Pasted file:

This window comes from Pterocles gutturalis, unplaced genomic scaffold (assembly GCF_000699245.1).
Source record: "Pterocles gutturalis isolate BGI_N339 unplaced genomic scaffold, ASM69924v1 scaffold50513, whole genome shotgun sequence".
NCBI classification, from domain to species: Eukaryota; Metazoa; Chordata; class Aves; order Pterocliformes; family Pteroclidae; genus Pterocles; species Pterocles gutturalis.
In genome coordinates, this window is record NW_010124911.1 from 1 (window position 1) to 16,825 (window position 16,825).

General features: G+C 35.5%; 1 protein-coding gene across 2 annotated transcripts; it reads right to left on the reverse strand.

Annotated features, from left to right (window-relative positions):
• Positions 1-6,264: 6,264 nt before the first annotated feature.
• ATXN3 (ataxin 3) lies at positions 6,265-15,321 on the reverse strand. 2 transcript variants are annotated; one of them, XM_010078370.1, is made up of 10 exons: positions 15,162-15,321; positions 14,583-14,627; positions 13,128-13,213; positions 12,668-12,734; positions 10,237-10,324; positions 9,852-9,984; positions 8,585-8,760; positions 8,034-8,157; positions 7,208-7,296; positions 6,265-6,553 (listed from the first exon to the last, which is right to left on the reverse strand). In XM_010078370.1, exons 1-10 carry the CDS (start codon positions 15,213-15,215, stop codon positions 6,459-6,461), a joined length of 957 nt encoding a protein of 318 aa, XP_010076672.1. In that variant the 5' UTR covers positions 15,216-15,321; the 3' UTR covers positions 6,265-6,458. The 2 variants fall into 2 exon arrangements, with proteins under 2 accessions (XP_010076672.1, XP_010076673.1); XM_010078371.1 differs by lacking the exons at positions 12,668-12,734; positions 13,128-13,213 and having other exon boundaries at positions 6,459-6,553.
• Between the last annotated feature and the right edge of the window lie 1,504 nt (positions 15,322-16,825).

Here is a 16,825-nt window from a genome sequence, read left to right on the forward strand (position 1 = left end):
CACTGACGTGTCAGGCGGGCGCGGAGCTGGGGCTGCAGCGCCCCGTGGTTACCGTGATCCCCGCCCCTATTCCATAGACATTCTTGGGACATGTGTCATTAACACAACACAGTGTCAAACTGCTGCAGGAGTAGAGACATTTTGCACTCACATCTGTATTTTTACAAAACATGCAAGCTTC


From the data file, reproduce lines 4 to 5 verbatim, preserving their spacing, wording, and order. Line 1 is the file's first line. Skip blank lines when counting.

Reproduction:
In genome coordinates, this window is record NW_010124911.1 from 1 (window position 1) to 16,825 (window position 16,825).

General features: G+C 35.5%; 1 protein-coding gene across 2 annotated transcripts; it reads right to left on the reverse strand.